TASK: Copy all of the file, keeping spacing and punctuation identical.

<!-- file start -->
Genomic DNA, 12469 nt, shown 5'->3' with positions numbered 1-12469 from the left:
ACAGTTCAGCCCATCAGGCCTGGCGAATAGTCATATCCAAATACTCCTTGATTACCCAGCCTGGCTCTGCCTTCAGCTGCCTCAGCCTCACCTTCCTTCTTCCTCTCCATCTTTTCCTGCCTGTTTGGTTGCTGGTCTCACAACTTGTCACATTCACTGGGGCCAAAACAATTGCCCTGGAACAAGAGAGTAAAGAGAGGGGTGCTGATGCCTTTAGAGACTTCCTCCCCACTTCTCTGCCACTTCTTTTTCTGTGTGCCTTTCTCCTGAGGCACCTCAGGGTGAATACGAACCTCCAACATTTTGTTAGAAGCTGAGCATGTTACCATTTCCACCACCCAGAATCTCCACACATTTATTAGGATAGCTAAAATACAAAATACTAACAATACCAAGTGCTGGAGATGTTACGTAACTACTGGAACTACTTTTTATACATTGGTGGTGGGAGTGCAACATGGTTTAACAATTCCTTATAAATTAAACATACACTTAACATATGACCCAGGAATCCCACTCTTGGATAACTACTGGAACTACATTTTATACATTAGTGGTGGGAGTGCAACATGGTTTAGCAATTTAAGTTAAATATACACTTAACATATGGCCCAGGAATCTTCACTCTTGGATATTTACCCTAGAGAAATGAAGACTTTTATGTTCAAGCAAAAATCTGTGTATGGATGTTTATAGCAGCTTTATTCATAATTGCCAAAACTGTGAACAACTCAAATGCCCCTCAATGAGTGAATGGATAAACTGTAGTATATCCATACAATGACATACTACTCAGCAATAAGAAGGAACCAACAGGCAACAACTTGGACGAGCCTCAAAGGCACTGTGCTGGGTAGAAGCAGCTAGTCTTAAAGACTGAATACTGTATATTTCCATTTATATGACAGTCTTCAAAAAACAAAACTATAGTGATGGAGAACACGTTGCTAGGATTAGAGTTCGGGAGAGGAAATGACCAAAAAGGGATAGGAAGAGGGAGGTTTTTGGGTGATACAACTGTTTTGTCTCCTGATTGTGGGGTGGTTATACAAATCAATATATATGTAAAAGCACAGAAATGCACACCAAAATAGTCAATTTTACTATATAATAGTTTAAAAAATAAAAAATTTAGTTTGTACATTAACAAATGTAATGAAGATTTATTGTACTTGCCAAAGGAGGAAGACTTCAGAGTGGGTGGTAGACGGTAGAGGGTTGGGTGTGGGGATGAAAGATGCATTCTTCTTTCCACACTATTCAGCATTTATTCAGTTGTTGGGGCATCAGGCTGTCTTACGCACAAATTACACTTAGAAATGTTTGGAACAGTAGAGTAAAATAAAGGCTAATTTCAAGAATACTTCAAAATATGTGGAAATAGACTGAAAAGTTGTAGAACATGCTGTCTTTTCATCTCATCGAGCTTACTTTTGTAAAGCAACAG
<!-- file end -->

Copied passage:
Genomic DNA, 12469 nt, shown 5'->3' with positions numbered 1-12469 from the left:
ACAGTTCAGCCCATCAGGCCTGGCGAATAGTCATATCCAAATACTCCTTGATTACCCAGCCTGGCTCTGCCTTCAGCTGCCTCAGCCTCACCTTCCTTCTTCCTCTCCATCTTTTCCTGCCTGTTTGGTTGCTGGTCTCACAACTTGTCACATTCACTGGGGCCAAAACAATTGCCCTGGAACAAGAGAGTAAAGAGAGGGGTGCTGATGCCTTTAGAGACTTCCTCCCCACTTCTCTGCCACTTCTTTTTCTGTGTGCCTTTCTCCTGAGGCACCTCAGGGTGAATACGAACCTCCAACATTTTGTTAGAAGCTGAGCATGTTACCATTTCCACCACCCAGAATCTCCACACATTTATTAGGATAGCTAAAATACAAAATACTAACAATACCAAGTGCTGGAGATGTTACGTAACTACTGGAACTACTTTTTATACATTGGTGGTGGGAGTGCAACATGGTTTAACAATTCCTTATAAATTAAACATACACTTAACATATGACCCAGGAATCCCACTCTTGGATAACTACTGGAACTACATTTTATACATTAGTGGTGGGAGTGCAACATGGTTTAGCAATTTAAGTTAAATATACACTTAACATATGGCCCAGGAATCTTCACTCTTGGATATTTACCCTAGAGAAATGAAGACTTTTATGTTCAAGCAAAAATCTGTGTATGGATGTTTATAGCAGCTTTATTCATAATTGCCAAAACTGTGAACAACTCAAATGCCCCTCAATGAGTGAATGGATAAACTGTAGTATATCCATACAATGACATACTACTCAGCAATAAGAAGGAACCAACAGGCAACAACTTGGACGAGCCTCAAAGGCACTGTGCTGGGTAGAAGCAGCTAGTCTTAAAGACTGAATACTGTATATTTCCATTTATATGACAGTCTTCAAAAAACAAAACTATAGTGATGGAGAACACGTTGCTAGGATTAGAGTTCGGGAGAGGAAATGACCAAAAAGGGATAGGAAGAGGGAGGTTTTTGGGTGATACAACTGTTTTGTCTCCTGATTGTGGGGTGGTTATACAAATCAATATATATGTAAAAGCACAGAAATGCACACCAAAATAGTCAATTTTACTATATAATAGTTTAAAAAATAAAAAATTTAGTTTGTACATTAACAAATGTAATGAAGATTTATTGTACTTGCCAAAGGAGGAAGACTTCAGAGTGGGTGGTAGACGGTAGAGGGTTGGGTGTGGGGATGAAAGATGCATTCTTCTTTCCACACTATTCAGCATTTATTCAGTTGTTGGGGCATCAGGCTGTCTTACGCACAAATTACACTTAGAAATGTTTGGAACAGTAGAGTAAAATAAAGGCTAATTTCAAGAATACTTCAAAATATGTGGAAATAGACTGAAAAGTTGTAGAACATGCTGTCTTTTCATCTCATCGAGCTTACTTTTGTAAAGCAACAG